He sent a general to the monastery, a man bearing a solid gold tablet in the shape of a tiger. It was official summons, with a guarantee of good treatment. He asked me to come to his camp, and he asked me to bring him the Seal of State. He was the new Emperor of China.
I went under armed escort to the vast steppelands beyond the Great Wall. I met him and I gave him the Seal of State.
He was seated upon the Dragon Throne that had been taken from the Audience Hall of the Jin Emperor. Across it was thrown a white horseskin, symbolizing his rule over all of those who herded horses. He sat there with his legs open, his leather armor covering his massive chest, his red hair hanging in plaits beneath his war helmet trimmed in sable. He looked as though nothing on earth could unseat him.
He questioned me closely then offered me my life if I helped him to govern China. I knew he was no mere barbarian.
He told me that he was not an educated man, but that he surrounded himself with educated men.
He was a true nomad. He loved being the ruler of thousands of clans living in felt tents, loved owning vast herds of horses and the herd animals the nomads call "the five snouts." He loved the free open life of the steppes and the seasonal migration to good pasture. He loathed the peasants who lived in fixed dwellings in villages and were slaves to the seasons.
But he needed men like myself with skills that his people did not possess. The Mongols knew nothing of administration and record-keeping. They had no skills for governing the richest civilization on earth. That is why he recruited me.
The Mongol generals wanted to put all of North China to the torch and turn it into pasture for their horses. I convinced the Supreme Khan that he had more to gain from taxing the population than from annihilating it.
I appealed to his greed, not to his sense of compassion, for he had none. I do not believe that he comprehended civilized life, meaning the life of those who lived in fixed dwellings.
Genghis Khan made me an offer, an offer to save Chinese civilization and I took it. I became a man of letters serving in a military government.
This is the story of my life. For the past twelve years I have been personal secretary, physician and astrologer to Chinggis Khan, who brought such devastation to China. I had no idea that within a matter of years, I was to become the most important statesman in the Mongol Empire. Mine has been a rare and spectacular life.
I stood beside Genghis Khan on the battlefield. I advised him on campaign and at court. I can tell you, he was no barbarian. The Chinese are so convinced of their own superiority that they cannot see him for what he was, an aristocrat of the horse-raising nomads. He gave a Code of Laws to his people. He gave them a written language. He brought peace to the empire. He tolerated all religions. He promoted trade.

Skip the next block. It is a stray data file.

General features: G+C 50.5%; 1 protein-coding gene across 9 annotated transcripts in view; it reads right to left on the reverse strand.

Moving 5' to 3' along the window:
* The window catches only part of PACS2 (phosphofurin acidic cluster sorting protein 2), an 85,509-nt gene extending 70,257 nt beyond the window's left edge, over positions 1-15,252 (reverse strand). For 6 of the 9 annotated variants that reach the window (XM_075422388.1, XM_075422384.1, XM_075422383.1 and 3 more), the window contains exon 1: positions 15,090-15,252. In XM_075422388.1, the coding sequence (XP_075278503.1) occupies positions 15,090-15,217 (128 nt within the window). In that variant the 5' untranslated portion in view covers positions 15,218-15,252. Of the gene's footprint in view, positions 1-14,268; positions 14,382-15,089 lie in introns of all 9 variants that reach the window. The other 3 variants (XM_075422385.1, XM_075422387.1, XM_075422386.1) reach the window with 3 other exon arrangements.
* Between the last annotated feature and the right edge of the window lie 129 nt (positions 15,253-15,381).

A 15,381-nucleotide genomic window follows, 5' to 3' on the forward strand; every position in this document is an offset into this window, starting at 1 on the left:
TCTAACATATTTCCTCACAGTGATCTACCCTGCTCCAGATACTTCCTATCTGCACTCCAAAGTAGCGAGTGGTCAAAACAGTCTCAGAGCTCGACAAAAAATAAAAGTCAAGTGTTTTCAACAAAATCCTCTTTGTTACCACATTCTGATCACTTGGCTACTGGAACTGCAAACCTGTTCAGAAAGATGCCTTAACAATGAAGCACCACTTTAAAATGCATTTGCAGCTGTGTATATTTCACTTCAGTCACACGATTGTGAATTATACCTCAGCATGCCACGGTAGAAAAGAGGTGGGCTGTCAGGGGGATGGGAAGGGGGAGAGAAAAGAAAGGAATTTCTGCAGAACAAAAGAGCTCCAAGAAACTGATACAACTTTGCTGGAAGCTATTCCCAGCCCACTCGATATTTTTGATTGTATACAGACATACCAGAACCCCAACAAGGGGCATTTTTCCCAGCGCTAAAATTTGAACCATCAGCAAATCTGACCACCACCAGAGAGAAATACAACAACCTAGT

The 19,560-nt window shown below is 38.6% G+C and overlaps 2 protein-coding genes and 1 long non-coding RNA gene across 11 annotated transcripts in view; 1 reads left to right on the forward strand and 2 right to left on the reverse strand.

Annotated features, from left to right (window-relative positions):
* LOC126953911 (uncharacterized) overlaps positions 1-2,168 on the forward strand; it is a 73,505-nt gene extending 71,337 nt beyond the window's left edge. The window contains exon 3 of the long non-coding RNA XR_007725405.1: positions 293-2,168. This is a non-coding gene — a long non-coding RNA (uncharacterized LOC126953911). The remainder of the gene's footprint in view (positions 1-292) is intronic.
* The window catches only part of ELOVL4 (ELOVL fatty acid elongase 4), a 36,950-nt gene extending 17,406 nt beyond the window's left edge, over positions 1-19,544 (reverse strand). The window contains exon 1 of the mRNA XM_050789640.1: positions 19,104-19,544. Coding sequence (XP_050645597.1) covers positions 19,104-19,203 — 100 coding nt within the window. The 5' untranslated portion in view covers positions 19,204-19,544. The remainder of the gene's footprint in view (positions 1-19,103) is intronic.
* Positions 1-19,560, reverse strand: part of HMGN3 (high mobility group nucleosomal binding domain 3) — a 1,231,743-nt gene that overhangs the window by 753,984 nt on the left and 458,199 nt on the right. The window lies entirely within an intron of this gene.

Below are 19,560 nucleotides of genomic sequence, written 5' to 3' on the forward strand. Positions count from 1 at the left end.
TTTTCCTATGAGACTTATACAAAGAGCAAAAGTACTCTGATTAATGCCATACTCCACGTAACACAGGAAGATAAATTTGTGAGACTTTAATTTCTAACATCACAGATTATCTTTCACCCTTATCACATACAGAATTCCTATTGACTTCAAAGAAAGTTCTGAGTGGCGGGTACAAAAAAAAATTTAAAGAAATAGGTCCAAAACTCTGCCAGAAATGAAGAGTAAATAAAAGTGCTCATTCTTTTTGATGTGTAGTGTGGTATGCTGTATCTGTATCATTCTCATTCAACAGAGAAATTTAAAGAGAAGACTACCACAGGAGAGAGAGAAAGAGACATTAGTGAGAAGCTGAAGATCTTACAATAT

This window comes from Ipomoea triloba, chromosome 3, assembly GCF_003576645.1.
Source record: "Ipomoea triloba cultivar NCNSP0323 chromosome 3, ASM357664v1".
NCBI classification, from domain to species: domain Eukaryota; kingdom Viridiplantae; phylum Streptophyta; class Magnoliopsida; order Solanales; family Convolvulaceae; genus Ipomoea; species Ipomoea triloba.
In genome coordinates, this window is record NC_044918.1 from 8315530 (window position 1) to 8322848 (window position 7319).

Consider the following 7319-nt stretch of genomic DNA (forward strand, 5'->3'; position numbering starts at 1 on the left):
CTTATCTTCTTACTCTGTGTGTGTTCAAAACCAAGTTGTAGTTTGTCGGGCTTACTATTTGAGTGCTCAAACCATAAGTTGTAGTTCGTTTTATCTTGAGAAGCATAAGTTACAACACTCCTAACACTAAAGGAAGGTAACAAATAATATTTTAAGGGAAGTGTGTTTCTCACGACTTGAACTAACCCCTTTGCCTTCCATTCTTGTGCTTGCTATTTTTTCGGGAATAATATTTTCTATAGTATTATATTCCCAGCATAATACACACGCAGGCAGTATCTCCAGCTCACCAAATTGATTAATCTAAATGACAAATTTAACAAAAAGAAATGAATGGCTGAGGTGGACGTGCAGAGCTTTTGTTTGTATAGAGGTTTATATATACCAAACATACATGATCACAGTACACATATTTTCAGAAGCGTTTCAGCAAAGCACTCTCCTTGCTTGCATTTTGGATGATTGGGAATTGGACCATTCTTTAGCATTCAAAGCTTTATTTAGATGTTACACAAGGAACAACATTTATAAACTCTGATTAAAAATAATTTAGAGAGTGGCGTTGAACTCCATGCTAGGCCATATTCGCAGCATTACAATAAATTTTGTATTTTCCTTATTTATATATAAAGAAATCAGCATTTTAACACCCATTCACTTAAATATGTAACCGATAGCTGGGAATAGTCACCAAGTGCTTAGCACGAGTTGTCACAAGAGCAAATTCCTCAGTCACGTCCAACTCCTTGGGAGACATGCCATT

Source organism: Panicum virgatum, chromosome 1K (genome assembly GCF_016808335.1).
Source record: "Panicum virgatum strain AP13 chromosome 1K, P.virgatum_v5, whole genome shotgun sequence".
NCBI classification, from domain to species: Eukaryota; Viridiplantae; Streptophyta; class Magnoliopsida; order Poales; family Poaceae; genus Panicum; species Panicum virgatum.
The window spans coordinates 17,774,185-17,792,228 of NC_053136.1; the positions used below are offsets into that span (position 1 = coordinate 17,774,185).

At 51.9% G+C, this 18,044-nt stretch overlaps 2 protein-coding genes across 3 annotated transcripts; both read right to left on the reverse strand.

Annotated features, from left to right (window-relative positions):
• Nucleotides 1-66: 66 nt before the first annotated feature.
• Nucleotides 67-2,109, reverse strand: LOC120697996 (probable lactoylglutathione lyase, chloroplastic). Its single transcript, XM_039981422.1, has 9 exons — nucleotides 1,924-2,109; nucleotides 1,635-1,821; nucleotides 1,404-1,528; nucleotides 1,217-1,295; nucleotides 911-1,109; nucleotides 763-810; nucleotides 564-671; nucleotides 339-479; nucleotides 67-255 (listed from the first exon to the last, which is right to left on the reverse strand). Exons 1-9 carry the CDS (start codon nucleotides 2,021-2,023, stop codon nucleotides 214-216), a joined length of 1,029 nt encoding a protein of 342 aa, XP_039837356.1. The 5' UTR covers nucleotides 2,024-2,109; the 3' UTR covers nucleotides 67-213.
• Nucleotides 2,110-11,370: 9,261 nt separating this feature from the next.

Many of my fellow officials fled to the South to where a Han Chinese emperor sat on the throne of the Song Dynasty. They refused to serve a conquest dynasty.
Many Confucian officials who remained behind were taken prisoner. Many were turned into slaves.
My fellow officials said that I was a traitor to my people. I don't think so. I believe that I saved Chinese civilization. Who would be there to speak for the people, if not for me?
My situation was difficult. The Mongol generals resented me. "Are you going to weep for the people again?" they asked, when I went to the battlefield to see the slaughter and to help those that could be helped.
They soon came to see why I gave my advice. They knew what happened after the slaughter. I stopped the epidemic of battlefield diseases. Typhoid, dysentery, cholera.
The Mongols are shamanists and believe that spirits inhabit the rivers and they did not want to disturb the spirits. They were afraid of lightning for many of them were killed in the rivers of the steppes. But they learned.
In the minds of the Chinese literati, Genghis Khan was a bloodthirsty barbarian because he wreaked such devastation upon our civilization, but he was a man of honor and bravery. He was a genius at utilizing every element in his domain to his best advantage.
He was not bloodthirsty. He did not kill for the sake of killing. His warfare had an elementary logic all its own. He never left an enemy population behind the advancing front lines of his army. He never lost a battle. He rode at the head of his army into war. He wore the same rags as his men. He lived in a round felt tent. He ate the same food as they. They were fanatically loyal to him. He was the steppe incarnate.
A Confucian looks for moral order in history. I believe that I have found it.
The Chinese never asked themselves, what had they done to deserve the conquest? What was it all about? I leave this record, this tribute to the man I knew. The Chinese are the greatest historians on earth. They create a history of every dynasty, that future generations may understand the lessons contained in history. Perhaps this is the reason that their civilization has lasted so long. They learn from the past.
There is no one to create this history in this first generation. The task has fallen to me. I offer the history of the man who founded a dynasty in China.
Chancellor to Genghis Khan